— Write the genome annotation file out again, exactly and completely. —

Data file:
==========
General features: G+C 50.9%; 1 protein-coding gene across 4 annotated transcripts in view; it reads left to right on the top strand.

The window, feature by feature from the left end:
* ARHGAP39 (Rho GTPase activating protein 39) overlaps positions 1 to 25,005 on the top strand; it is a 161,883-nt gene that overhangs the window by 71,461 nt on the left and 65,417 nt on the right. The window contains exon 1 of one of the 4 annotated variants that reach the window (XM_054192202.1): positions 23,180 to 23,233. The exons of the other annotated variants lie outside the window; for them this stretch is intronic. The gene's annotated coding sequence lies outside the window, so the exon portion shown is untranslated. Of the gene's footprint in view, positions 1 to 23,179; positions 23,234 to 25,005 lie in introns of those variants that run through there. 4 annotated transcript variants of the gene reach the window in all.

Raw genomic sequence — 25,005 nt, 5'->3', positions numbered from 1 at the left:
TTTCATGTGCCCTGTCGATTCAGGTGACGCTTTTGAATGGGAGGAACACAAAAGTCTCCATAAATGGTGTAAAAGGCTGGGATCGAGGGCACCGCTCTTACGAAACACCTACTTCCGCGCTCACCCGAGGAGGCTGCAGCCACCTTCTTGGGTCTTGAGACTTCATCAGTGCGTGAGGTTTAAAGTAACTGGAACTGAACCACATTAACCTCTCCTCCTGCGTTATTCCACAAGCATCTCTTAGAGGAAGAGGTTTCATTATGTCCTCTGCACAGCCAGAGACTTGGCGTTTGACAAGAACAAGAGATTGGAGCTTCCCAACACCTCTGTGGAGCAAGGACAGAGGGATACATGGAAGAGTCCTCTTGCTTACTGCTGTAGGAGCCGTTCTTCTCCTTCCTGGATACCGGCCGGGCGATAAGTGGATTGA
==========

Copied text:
General features: G+C 50.9%; 1 protein-coding gene across 4 annotated transcripts in view; it reads left to right on the top strand.

The window, feature by feature from the left end:
* ARHGAP39 (Rho GTPase activating protein 39) overlaps positions 1 to 25,005 on the top strand; it is a 161,883-nt gene that overhangs the window by 71,461 nt on the left and 65,417 nt on the right. The window contains exon 1 of one of the 4 annotated variants that reach the window (XM_054192202.1): positions 23,180 to 23,233. The exons of the other annotated variants lie outside the window; for them this stretch is intronic. The gene's annotated coding sequence lies outside the window, so the exon portion shown is untranslated. Of the gene's footprint in view, positions 1 to 23,179; positions 23,234 to 25,005 lie in introns of those variants that run through there. 4 annotated transcript variants of the gene reach the window in all.

Raw genomic sequence — 25,005 nt, 5'->3', positions numbered from 1 at the left:
TTTCATGTGCCCTGTCGATTCAGGTGACGCTTTTGAATGGGAGGAACACAAAAGTCTCCATAAATGGTGTAAAAGGCTGGGATCGAGGGCACCGCTCTTACGAAACACCTACTTCCGCGCTCACCCGAGGAGGCTGCAGCCACCTTCTTGGGTCTTGAGACTTCATCAGTGCGTGAGGTTTAAAGTAACTGGAACTGAACCACATTAACCTCTCCTCCTGCGTTATTCCACAAGCATCTCTTAGAGGAAGAGGTTTCATTATGTCCTCTGCACAGCCAGAGACTTGGCGTTTGACAAGAACAAGAGATTGGAGCTTCCCAACACCTCTGTGGAGCAAGGACAGAGGGATACATGGAAGAGTCCTCTTGCTTACTGCTGTAGGAGCCGTTCTTCTCCTTCCTGGATACCGGCCGGGCGATAAGTGGATTGA